Where can I download SWT? (SWT homepage)

Discussion in 'Java' started by Ramon F Herrera, Dec 5, 2007.

  1. (if you are a human being, please ignore this. It is meant for the
    search engine crawlers, as I am sick and tired of trying to find this
    in Eclipse's web page). My reaction was: "Gee, I guess they gave up
    and now Swing is King".

    Historic Tip: The first crawler was developed for Altavista, and its
    name was "Scooter".

    Altavista itself was developed by a Skunk works type of operation,
    against management and company policy (it was also against company
    policy to place Internet e-mail addresses in DEC employees business
    cards as they were against TCP/IP in favor of DECnet). Speaking of
    company policy, Microsoft ignored, and then attacked the Internet for
    close to a decade. The first Windows 95 did come with TCP/IP. They
    thought Netware was the future of worldwide networking.

    I suggest a name for a crawler: Slowpoke.

    Anywho... Here's my keywords, Mr. Scooter:

    SWT

    Standard Widget Toolkit

    SWT Home Page

    Eclipse


    Download

    http://www.eclipse.org/swt/

    -RFH
    Ramon F Herrera, Dec 5, 2007
    #1
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  2. On Dec 5, 1:30 am, Ramon F Herrera <> wrote:

    >
    > Historic Tip: The first crawler was developed for Altavista, and its
    > name was "Scooter".
    >
    > Altavista itself was developed by a Skunk works type of operation,
    > against management and company policy (it was also against company
    > policy to place Internet e-mail addresses in DEC employees business
    > cards as they were against TCP/IP in favor of DECnet).


    I forgot to add that when the time came to sell the company, Altavista
    was worth more than the whole Digital Equipment Corporation, and the
    engineers who created it (in the Unix/Ultrix division in R&D, that's
    how they scaped the wrath of management) could have been fired for
    writing software that ran on TCP/IP.

    SWT homepage

    SWT download, where?

    Looking for Mr. Good SWT.

    SWT, where are thou?

    http://www.eclipse.org/swt

    -RFH
    Ramon F Herrera, Dec 5, 2007
    #2
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  3. Ramon F Herrera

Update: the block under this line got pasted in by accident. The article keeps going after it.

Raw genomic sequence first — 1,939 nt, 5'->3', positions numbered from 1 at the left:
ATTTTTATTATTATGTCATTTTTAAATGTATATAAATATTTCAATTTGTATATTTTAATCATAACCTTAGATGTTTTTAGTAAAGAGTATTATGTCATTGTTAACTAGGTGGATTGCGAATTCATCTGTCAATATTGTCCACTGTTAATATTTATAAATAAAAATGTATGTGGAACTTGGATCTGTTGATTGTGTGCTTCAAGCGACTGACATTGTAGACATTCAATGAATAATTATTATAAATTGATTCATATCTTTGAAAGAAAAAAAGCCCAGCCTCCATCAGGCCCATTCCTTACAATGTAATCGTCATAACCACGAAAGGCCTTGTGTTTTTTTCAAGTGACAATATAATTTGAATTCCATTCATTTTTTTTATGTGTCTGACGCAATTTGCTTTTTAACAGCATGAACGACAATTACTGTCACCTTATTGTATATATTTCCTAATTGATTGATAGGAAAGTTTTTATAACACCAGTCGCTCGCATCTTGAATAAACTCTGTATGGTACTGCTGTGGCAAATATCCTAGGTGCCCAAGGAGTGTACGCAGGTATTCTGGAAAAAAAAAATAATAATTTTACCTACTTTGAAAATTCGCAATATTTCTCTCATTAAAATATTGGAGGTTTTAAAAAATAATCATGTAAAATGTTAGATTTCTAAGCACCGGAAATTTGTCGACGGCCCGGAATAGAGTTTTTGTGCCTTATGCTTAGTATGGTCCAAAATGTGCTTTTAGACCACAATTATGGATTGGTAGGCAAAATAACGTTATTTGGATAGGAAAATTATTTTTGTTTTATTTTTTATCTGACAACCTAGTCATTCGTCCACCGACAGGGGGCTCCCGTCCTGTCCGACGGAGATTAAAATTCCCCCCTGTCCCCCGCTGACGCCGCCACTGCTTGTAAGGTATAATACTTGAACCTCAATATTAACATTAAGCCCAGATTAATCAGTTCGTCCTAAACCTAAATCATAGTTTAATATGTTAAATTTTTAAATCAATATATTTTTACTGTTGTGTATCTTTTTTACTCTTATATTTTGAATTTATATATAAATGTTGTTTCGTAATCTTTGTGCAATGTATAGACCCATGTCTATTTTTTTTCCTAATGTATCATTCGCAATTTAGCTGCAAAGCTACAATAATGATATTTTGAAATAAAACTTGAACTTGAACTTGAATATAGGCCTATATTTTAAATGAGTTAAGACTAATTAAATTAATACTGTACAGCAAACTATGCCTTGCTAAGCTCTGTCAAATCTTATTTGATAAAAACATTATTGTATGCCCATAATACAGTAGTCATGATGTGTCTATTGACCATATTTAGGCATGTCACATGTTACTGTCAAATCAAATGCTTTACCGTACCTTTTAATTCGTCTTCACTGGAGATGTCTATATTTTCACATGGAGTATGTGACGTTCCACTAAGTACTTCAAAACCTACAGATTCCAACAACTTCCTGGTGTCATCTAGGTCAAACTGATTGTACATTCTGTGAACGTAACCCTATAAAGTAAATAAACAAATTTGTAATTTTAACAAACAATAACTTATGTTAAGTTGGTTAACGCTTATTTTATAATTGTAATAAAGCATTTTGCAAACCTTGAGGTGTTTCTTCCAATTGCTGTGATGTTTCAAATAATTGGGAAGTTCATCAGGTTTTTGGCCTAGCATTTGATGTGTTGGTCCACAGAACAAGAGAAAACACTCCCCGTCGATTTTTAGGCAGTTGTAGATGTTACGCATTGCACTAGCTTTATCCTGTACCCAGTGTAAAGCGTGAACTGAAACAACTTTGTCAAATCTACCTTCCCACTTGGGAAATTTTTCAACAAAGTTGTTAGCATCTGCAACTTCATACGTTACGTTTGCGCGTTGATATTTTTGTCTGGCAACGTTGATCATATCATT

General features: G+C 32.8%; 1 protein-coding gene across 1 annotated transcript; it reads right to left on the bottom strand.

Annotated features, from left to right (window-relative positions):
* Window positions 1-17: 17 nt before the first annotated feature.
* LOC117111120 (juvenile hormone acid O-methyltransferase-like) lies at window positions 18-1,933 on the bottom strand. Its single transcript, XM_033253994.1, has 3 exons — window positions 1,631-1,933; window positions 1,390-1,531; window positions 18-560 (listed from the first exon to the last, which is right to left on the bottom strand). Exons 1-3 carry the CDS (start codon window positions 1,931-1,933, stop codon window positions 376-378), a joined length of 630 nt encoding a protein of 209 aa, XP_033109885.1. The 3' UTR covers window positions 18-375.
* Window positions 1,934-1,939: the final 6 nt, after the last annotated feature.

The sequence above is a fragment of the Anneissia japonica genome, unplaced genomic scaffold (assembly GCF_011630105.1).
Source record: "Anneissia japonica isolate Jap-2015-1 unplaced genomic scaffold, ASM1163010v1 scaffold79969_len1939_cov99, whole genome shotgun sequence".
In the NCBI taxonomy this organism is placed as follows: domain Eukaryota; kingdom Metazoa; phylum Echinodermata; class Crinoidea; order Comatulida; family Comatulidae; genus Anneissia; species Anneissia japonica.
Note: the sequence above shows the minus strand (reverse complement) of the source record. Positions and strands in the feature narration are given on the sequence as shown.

Joe Attardi Guest

    Ramon F Herrera wrote:
    > (if you are a human being, please ignore this. It is meant for the
    > search engine crawlers, as I am sick and tired of trying to find this
    > in Eclipse's web page).


    If only web browsers had a feature to save locations of pages you want
    to revisit later. They could even call them "Bookmarks"!
    Joe Attardi, Dec 5, 2007
    #3
  4. On Dec 5, 2:01 am, Joe Attardi <> wrote:
    > Ramon F Herrera wrote:
    > > (if you are a human being, please ignore this. It is meant for the
    > > search engine crawlers, as I am sick and tired of trying to find this
    > > in Eclipse's web page).

    >
    > If only web browsers had a feature to save locations of pages you want
    > to revisit later. They could even call them "Bookmarks"!


    Then again, you may want to send a message to the people in charge of
    SWT, and embarrass them for the world to see. Or, you may want to help
    other people to find such unreachable and hidden page.

    They should invent something, and call it... Let's see: Usenet!

    -RFH
    Ramon F Herrera, Dec 5, 2007
    #4
  5. Ramon F Herrera

    Philipp Guest

    Ramon F Herrera wrote:
    > On Dec 5, 2:01 am, Joe Attardi <> wrote:
    >> Ramon F Herrera wrote:
    >>> (if you are a human being, please ignore this. It is meant for the
    >>> search engine crawlers, as I am sick and tired of trying to find this
    >>> in Eclipse's web page).

    >> If only web browsers had a feature to save locations of pages you want
    >> to revisit later. They could even call them "Bookmarks"!

    >
    > Then again, you may want to send a message to the people in charge of
    > SWT, and embarrass them for the world to see. Or, you may want to help
    > other people to find such unreachable and hidden page.
    >
    > They should invent something, and call it... Let's see: Usenet!


    I dont know for you, but the search terms "eclipse swt" bring up exactly
    your page as first hit in Google.

    :-D
    Philipp, Dec 5, 2007
    #5
  6. Ramon F Herrera

    Lew Guest

    Philipp wrote:
    > I dont know for you, but the search terms "eclipse swt" bring up exactly
    > your page as first hit in Google.
    >
    > :-D


    First hit on Yahoo Search, too, were I crazy enough to want to use Eclipse or SWT.

    --
    Lew
    Lew, Dec 5, 2007
    #6
  7. Ramon F Herrera

    Lew Guest

    Lew wrote:
    > Philipp wrote:
    >> I dont know for you, but the search terms "eclipse swt" bring up
    >> exactly your page as first hit in Google.
    >>
    >> :-D

    >
    > First hit on Yahoo Search, too, were I crazy enough to want to use